Assessment: Learning modules will be pilot tested and retested at specific intervals by targeted groups to determine effectiveness and usability.
Measure: User survey will be employed at regular intervals. 90% of participants will rate the modules as “highly effective” or “effective.”
What are the elements of the QEP, and what constitutes a good QEP?
The QEP should be clear and concise and include the following basic elements:
- A concise descriptive title
- A topic that is relevant to the long-term improvement of undergraduate student learning with evidence showing why the topic was selected
- Goals for specific student learning outcomes to be accomplished by the end of the plan
- Evidence that QEP development process has engaged all appropriate UCF constituencies
- Consideration of best practices within the academy related to the QEP’s topic
- A logical task and assessment plan that includes necessary human and financial resources and a structure with detailed timelines, leadership responsibilities, resource allocation, and a detailed assessment schedule identifying both curricular and co-curricular participants
- A comprehensive plan for evaluating the QEP’s goals, with flexibility to make adjustments to achieve student learning outcomes
What was the first QEP at UCF?
What if? A Foundation for Information Fluency was the first QEP at UCF. The plan was completed between 2005 and 2011, and a report on the QEP was included in the Fifth-Year Interim Report approved by SACSCOC in December 2012. Many of the projects included in the first QEP have been institutionalized on campus, including the Information Fluency Conference, the Journal of Information Fluency, IF Travel Awards, Information Fluency Awards, the Information Fluency student awards through the John C. Hitt Library and the Burnett Honors College, and the Information Literacy (Infolit) Modules developed by the John C. Hitt Library and the Center for Distributed Learning with support from the Office of Information Fluency.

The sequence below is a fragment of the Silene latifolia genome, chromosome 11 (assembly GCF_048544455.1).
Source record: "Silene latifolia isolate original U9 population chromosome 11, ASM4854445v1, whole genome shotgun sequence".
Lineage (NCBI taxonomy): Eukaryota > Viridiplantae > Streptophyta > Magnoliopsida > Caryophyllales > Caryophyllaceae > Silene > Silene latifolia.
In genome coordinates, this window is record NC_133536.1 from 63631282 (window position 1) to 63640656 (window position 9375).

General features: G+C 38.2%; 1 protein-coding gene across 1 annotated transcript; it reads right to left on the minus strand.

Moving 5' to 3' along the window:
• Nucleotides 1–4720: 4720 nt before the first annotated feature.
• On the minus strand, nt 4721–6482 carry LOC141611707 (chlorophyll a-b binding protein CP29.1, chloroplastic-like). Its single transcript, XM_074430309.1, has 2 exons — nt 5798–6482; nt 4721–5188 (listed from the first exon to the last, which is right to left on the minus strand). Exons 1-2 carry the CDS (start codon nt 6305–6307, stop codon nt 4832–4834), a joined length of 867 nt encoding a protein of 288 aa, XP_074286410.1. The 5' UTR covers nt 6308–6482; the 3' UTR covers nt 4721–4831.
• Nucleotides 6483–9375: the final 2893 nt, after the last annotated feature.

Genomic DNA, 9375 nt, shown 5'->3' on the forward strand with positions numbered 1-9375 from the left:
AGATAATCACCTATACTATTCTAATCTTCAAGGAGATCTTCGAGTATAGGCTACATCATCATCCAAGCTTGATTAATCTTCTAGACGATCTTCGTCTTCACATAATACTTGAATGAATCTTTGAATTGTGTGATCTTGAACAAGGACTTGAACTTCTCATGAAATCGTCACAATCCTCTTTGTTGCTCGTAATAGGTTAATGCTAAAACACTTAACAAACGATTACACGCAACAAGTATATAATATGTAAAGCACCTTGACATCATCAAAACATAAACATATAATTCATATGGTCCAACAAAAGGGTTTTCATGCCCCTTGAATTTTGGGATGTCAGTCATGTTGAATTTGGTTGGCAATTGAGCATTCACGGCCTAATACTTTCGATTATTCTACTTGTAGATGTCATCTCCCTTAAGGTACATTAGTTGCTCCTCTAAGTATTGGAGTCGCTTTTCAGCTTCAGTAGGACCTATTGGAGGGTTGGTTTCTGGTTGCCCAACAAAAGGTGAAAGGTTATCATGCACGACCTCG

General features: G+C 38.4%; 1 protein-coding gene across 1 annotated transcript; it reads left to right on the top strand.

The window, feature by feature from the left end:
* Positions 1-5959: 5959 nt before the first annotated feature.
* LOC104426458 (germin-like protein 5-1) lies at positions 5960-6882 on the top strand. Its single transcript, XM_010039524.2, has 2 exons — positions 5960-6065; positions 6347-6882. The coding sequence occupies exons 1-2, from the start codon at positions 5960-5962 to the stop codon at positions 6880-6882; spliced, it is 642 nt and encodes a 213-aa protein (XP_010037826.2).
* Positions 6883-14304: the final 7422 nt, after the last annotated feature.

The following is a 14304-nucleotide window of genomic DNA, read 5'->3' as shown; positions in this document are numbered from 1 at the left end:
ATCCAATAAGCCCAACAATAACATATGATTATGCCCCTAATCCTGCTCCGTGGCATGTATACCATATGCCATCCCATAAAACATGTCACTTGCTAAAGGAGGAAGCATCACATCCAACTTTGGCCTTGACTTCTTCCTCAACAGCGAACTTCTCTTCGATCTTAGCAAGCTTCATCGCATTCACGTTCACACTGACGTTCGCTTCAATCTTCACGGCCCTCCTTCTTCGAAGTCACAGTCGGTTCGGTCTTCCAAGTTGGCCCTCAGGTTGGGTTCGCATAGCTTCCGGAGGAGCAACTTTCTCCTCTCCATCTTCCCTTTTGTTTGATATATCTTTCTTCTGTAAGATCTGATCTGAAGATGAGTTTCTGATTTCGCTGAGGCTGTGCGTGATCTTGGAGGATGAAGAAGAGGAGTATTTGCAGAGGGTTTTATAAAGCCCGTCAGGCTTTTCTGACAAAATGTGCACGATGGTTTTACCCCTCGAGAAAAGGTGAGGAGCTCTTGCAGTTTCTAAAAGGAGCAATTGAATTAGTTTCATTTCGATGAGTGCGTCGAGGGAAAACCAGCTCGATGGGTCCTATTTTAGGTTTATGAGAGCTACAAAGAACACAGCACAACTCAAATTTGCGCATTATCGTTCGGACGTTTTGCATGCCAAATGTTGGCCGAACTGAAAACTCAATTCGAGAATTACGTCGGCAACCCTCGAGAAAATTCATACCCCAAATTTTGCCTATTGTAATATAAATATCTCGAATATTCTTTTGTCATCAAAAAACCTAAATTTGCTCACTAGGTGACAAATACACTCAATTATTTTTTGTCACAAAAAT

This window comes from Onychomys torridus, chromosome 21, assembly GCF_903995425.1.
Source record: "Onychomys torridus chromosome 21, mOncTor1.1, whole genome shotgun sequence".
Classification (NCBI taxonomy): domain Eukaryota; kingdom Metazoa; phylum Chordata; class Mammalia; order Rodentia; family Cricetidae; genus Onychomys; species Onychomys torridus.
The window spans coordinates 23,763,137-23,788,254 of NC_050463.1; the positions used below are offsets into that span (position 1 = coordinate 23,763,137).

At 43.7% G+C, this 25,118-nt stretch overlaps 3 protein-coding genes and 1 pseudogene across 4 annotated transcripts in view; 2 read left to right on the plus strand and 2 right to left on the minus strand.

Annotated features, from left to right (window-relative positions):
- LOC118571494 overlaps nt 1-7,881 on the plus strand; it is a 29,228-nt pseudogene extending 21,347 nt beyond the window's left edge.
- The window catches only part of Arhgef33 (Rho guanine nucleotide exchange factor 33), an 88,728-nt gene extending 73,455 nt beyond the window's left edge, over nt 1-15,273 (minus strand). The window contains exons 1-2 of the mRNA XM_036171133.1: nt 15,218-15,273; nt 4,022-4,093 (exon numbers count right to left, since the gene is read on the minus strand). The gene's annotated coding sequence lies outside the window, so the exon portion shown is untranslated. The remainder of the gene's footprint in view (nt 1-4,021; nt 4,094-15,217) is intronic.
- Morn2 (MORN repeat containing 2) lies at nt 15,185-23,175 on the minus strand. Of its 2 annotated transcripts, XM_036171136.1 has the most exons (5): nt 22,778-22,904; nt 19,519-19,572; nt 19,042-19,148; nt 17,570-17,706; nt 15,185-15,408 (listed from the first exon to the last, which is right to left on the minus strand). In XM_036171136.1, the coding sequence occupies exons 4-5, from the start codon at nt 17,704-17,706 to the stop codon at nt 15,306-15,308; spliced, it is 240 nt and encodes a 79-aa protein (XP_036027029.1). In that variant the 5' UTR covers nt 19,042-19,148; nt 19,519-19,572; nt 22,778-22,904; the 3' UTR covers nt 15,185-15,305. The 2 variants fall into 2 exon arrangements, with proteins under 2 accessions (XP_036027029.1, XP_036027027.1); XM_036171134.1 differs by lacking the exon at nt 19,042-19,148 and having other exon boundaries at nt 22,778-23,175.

Why is UCF developing a new QEP?
A new QEP is required with each reaffirmation of accreditation by SACSCOC. UCF is scheduled for reaffirmation in 2016. A new topic will invigorate student learning across campus and provide a valuable focus for faculty development and curriculum enhancement.
Is it possible to stay with the previous QEP topic for this review period?
The SACSCOC Executive Council determined that an institution could utilize the original topic under the following conditions: The new QEP
- is derived from an assessment of its previous QEP,
- has distinct goals and institutional outcomes from its first QEP, and continues to focus on student learning outcomes and/or the environment supporting student learning and quality enhancement. In any case, we expect that the infrastructures developed and lessons learned through the previous process will significantly shape our second QEP implementation in valuable ways as we continue to build excellence in undergraduate education.
Evaluation of the QEP
At the time of the reaffirmation process, the QEP will be evaluated on its focus, our institutional capability and commitment to implement the plan, our assessment plan, and the level of campus involvement in developing the plan. After the implementation period, UCF is required to provide a progress report to SACSCOC as part of the Fifth-Year Interim Report. External evaluators will use a rubric (SACSCOC Rubric for Assessing and Acceptable QEP) to inform their decision about whether the QEP is acceptable.
Answers to the Frequently Asked Questions come primarily from the following resources provided by SACSCOC.
Answers to the Frequently Asked Questions come primarily from the following resources provided by SACSCOC. Links to these sources may be found on the UCF QEP Resources page.
- The Principles of Accreditation: Foundations for Quality Enhancement, 5th ed.
- Resource Manual for the Principles of Accreditation: Foundations for Quality Enhancement, 2012 ed.
- Handbook for Institutions Seeking Reaffirmation, 2011 ed.